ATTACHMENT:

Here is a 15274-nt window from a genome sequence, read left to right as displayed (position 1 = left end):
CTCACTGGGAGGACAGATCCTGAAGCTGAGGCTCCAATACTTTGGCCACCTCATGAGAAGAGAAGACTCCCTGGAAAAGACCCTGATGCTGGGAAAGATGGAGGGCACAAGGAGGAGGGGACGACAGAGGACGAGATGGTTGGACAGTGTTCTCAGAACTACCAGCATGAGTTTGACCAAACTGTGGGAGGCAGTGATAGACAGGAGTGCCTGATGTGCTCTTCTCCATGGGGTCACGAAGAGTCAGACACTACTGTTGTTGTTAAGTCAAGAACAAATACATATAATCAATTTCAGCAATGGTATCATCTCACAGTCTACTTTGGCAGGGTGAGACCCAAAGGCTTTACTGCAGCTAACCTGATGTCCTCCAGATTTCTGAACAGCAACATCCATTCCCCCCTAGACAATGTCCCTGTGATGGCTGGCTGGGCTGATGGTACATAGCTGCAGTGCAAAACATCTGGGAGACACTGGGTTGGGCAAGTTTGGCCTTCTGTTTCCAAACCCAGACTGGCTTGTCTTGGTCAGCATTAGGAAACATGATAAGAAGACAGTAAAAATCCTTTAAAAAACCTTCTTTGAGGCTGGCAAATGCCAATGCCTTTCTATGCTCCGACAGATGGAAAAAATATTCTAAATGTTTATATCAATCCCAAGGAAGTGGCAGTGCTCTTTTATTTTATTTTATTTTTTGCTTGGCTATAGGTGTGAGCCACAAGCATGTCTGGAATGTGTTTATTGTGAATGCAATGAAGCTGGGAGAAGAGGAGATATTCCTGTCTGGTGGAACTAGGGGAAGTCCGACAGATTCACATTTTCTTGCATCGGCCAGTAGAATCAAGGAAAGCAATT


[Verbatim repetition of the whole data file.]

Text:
Here is a 15274-nt window from a genome sequence, read left to right as displayed (position 1 = left end):
CTCACTGGGAGGACAGATCCTGAAGCTGAGGCTCCAATACTTTGGCCACCTCATGAGAAGAGAAGACTCCCTGGAAAAGACCCTGATGCTGGGAAAGATGGAGGGCACAAGGAGGAGGGGACGACAGAGGACGAGATGGTTGGACAGTGTTCTCAGAACTACCAGCATGAGTTTGACCAAACTGTGGGAGGCAGTGATAGACAGGAGTGCCTGATGTGCTCTTCTCCATGGGGTCACGAAGAGTCAGACACTACTGTTGTTGTTAAGTCAAGAACAAATACATATAATCAATTTCAGCAATGGTATCATCTCACAGTCTACTTTGGCAGGGTGAGACCCAAAGGCTTTACTGCAGCTAACCTGATGTCCTCCAGATTTCTGAACAGCAACATCCATTCCCCCCTAGACAATGTCCCTGTGATGGCTGGCTGGGCTGATGGTACATAGCTGCAGTGCAAAACATCTGGGAGACACTGGGTTGGGCAAGTTTGGCCTTCTGTTTCCAAACCCAGACTGGCTTGTCTTGGTCAGCATTAGGAAACATGATAAGAAGACAGTAAAAATCCTTTAAAAAACCTTCTTTGAGGCTGGCAAATGCCAATGCCTTTCTATGCTCCGACAGATGGAAAAAATATTCTAAATGTTTATATCAATCCCAAGGAAGTGGCAGTGCTCTTTTATTTTATTTTATTTTTTGCTTGGCTATAGGTGTGAGCCACAAGCATGTCTGGAATGTGTTTATTGTGAATGCAATGAAGCTGGGAGAAGAGGAGATATTCCTGTCTGGTGGAACTAGGGGAAGTCCGACAGATTCACATTTTCTTGCATCGGCCAGTAGAATCAAGGAAAGCAATT